(A) estates. A confidence reposed in another, who was made tenant of the land or terre tenant, that he should dispose of the land according to the intention of the cestui que use, or him to whose use it was granted, and suffer him to take the profits. 2. In order to create a use, there must always be a good Consideration; though, when once raised, it may be passed by grant to a stranger, without consideration. 5. A modern use has been defined to be an estate of right, which is acquired through the operation of the statute of 27 Hen. VIII., c. 10; and which, when it may take effect according to the rules of the common law, is called the legal estate; and when it may not, is denominated a use, with a term descriptive of its modification. Cornish on Uses, 35. 6. The common law judges decided, in the construction of this statute, that a use could not be raised upon a use; Dyer, 155 A; and that on a feoffment to A and his heirs, to the use of B and his heirs, in trust for C and his heirs, the statute executed only the first use, and that the second was a mere nullity. The judges also held that, as the statute mentioned only such persons as were seised to the use of others, it did not extend to a term of years, or other chattel interests, of which a termor is not seised but only possessed. (B) civil law. A right of receiving so much of the natural profits of a thing as is necessary to daily sustenance; it differs from usufruct, which is a right not only to use but to enjoy.
Law Dictionary – Alternative Legal Definition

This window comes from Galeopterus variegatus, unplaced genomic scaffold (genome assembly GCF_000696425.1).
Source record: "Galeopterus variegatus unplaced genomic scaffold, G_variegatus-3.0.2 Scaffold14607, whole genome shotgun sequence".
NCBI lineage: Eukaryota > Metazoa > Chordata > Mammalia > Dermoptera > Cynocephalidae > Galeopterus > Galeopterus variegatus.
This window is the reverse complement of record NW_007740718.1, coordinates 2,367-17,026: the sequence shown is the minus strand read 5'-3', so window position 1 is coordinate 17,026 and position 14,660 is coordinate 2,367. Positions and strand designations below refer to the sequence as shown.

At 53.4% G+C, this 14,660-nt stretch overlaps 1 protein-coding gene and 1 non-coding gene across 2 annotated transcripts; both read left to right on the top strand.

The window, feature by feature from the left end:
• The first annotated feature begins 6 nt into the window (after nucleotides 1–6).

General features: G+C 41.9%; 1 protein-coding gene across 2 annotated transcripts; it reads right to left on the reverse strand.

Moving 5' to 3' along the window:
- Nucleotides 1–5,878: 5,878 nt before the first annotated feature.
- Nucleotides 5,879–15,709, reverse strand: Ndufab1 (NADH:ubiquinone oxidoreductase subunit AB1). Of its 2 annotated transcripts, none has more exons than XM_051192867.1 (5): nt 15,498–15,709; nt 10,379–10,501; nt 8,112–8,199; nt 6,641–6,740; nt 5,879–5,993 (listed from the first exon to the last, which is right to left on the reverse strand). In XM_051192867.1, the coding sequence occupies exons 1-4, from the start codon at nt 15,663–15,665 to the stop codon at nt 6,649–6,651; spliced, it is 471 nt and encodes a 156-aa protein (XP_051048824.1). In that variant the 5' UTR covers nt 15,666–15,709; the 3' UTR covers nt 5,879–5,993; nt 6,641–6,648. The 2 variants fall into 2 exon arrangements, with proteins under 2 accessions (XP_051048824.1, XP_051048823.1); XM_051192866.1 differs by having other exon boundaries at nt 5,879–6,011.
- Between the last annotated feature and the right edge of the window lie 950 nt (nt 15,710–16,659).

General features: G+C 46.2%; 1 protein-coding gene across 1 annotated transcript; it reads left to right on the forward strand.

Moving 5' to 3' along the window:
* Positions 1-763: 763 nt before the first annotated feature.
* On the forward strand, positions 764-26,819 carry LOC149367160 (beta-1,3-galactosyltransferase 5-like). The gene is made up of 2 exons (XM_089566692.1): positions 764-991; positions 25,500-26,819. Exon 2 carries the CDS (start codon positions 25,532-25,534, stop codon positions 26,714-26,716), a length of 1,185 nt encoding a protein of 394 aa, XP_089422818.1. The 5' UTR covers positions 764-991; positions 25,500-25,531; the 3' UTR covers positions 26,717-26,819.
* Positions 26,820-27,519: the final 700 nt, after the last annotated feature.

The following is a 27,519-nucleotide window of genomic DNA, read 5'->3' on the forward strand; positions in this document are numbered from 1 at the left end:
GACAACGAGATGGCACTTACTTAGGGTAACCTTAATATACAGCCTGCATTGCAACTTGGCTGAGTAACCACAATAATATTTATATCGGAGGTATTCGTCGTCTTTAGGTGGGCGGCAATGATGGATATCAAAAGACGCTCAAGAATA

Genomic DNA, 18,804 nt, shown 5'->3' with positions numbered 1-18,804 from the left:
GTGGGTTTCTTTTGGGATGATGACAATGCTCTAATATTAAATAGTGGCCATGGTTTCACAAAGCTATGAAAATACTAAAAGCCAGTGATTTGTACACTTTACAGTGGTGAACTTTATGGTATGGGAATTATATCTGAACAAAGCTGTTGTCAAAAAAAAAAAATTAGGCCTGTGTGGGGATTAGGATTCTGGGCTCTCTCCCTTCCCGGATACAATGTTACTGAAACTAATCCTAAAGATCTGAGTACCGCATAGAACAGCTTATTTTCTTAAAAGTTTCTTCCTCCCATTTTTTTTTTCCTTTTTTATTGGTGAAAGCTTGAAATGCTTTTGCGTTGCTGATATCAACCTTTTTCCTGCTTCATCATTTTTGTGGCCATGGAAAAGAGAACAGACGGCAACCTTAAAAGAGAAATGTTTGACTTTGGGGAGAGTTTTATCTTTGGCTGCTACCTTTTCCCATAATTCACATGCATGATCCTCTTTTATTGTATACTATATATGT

A confidence reposed in anotherv who was made tenant of the land, or terre tenant, that he would dispose of the land according to the intention of the cestui que use, or him to whose use it was granted, and suffer him to take the profits. 2 Bl. Comm. 328. A right in one person, called the “cestui que use,” to take the profits of land of which another has the legal title and possession, together with the duty of defending the same, and of making estates thereof according to the direction of the cestui que use. Bouvier. Use is the right given to any one to make a gratuitous use of a thing belonging to another, or to exact such a portion of the fruit it produces as is necessary for his personal wants and those of his family. Civ. Code La. art. 626. Uses and trusts are not so much different things as different aspects of the same subject. A use regards principally the beneficial interest; a trust regards principally the nominal ownership. The usage of the two terms is, however, widely different. The word “use” is employed to denote either an estate vested since the statute of uses, and by force of that statute, or to denote such an estate created before that statute as, had it been created since, would have become a legal estate by force of the statute. The word “trust” is employed since that statute to denote the relation between the party invested with the legal estate (whether by force of that statute or independently of it) and the party beneficially entitled, who has hitherto been said to have the equitable estate. Mozley & Whitley. use and benefit” In the expressions “separate use,” “superstitious use,” and “charitable use,” “use” has the same meaning. Sweet In the civil law. A right of receiving so much of the natural profits of a thing as is necessary to daily sustenance. It differs from “usufruct,” which is a right not only to use, but to enjoy. 1 Browne, Civil & Adm. Law, 184. Cestui que use. A person for whose use and benefit lands or tenements are held by another. The latter, before the statute of uses, was called the “feoffee to use,” and held the nominal or legal title. Charitable use. See Charitable. Contingent use. A use limited to take effect upon the happening of some future contingent event; as where lands are conveyed to the use of A. and B., after a marriage shall be had between them. 2 Bl. Comm. 334; Haywood v. Shreve, 44 N. J. Law, 94; Jemison v. Blowers, 5 Barb. (N. Y.) 692. Executed use. The first use in a conveyance upon which the statute of uses operates by bringing the possession to it, the combination of which, ?. e., the use and the possession, form the legal estate, and thus the Statute is said to execute the use. Wharton. Executory uses. These are springing uses, which confer a legal title answering to an executory devise; as when a limitation to the use of A. in fee is defeasible by a limitation to the use of B., to arise at a future period, or on a given event. Feoffee to uses. A person to whom (before the statute of uses) land was conveyed “for the use” of a third person. He held the nominal or legal title, while the third person, called the “cestui que use,” was entitled to the beneficial enjoyment of the estate. Official use. An active use before the statute of uses, which imposed some duty on the legal owner or feoffee to uses; as a conveyance to A. with directions for him to sell the estate and distribute the proceeds among B., C, and D. To enable A. to perform this duty, he had the degal possession of the estate to be sold. Wharton. Passive use. A permissive use, (q. v.) Permissive use. A passive use which was resorted to before the statute of uses, in order to avoid a harsh law; as that of mortmain or a feudal forfeiture. It was a mere invention in order to evade the law by secrecy; as a conveyance to A. to the use of B. A. simply held the possession, and B. enjoyed the profits of the estate. Wharton. Resulting use. A use raised by equity for the benefit of a feoffor who has made a voluntary conveyance to uses without any declaration of the use. 2 Washb. Real Prop. 100. A resulting use arises where the legal seisin is transferred, and no use is expressly declared, nor any consideration nor evidence of intent to direct the use. The use then remains in the original grantor, for it cannot be supposed that the estate was intended to be given away, and the statute immediately transfers the legal estate to such resulting use. Wharton. Secondary use. A use limited to take effect in derogation of a preceding estate, otherwise called a “shifting use,” as a conveyance to the use of A. and his heirs, with a proviso that, when B. returns from India, then to the use of C. and his heirs. 1 Steph. Comm. 546. Shifting use. A use which is so limited that it will be made to shift or transfer itself, from one beneficiary to another, upon the occurrence of a certain event after its creation. For example, an estate is limited to the use of A. and his heirs, provided that, upon the return of B. from Rome, it shall be to the use of O. and his heirs; this is a shifting use, which transfers itself to C. when the event happens. 1 Steph. Comm. 503; 2 Bl. Comm. 335. These shifting uses are common in all settlements; and, in marriage settlements, the first use is always to the owner in fee till the marriage, and then to other uses. The fee remains with the owner until the marriage, and then it shifts as uses arise. 4 Kent, Comm. 297. Springing use. A use limited to arise on a future event where no preceding use is limited, and which does not take effect in derogation of any other interest than that which results to the grantor, or remains in him in the mean time. 2 Washb. Real Protf. 281; Smith v. Brisson, 90 N. C. 288. Statute of uses. An English statute enacted in 1536, (27 Hen. VIII. c. 10,) directed against the practice of creating uses in lands, and which converted the purely equitable title of persons entitled to a use into a legal title or absolute ownership with right of possession. The statute is said to “execute the use,” that is, it abolishes the intervening estate of the feoffee to uses, and makes the beneficial interest of the cestui que use an absolute legal title. Superstitious uses. See that title. Use and occupation. This is the name of an action, being a variety of ot sumpsit, to be maintained by a landlord against one who has had the occupation and enjoyment of an estate, under a contract to pay therefor, express or implied, but not under such a lease as would support an action specifically for rent Use plaintiff. One for whbse use (benefit) an action is brought in the name of another. Thus, where the assignee of a chose in action is not allowed to sue in his own name, the action would be entitled “A. B. (the assignor) for the Use of C. D. (the assignee) against EJ. F.” In this case, C. D. is called the “use plaintiff.”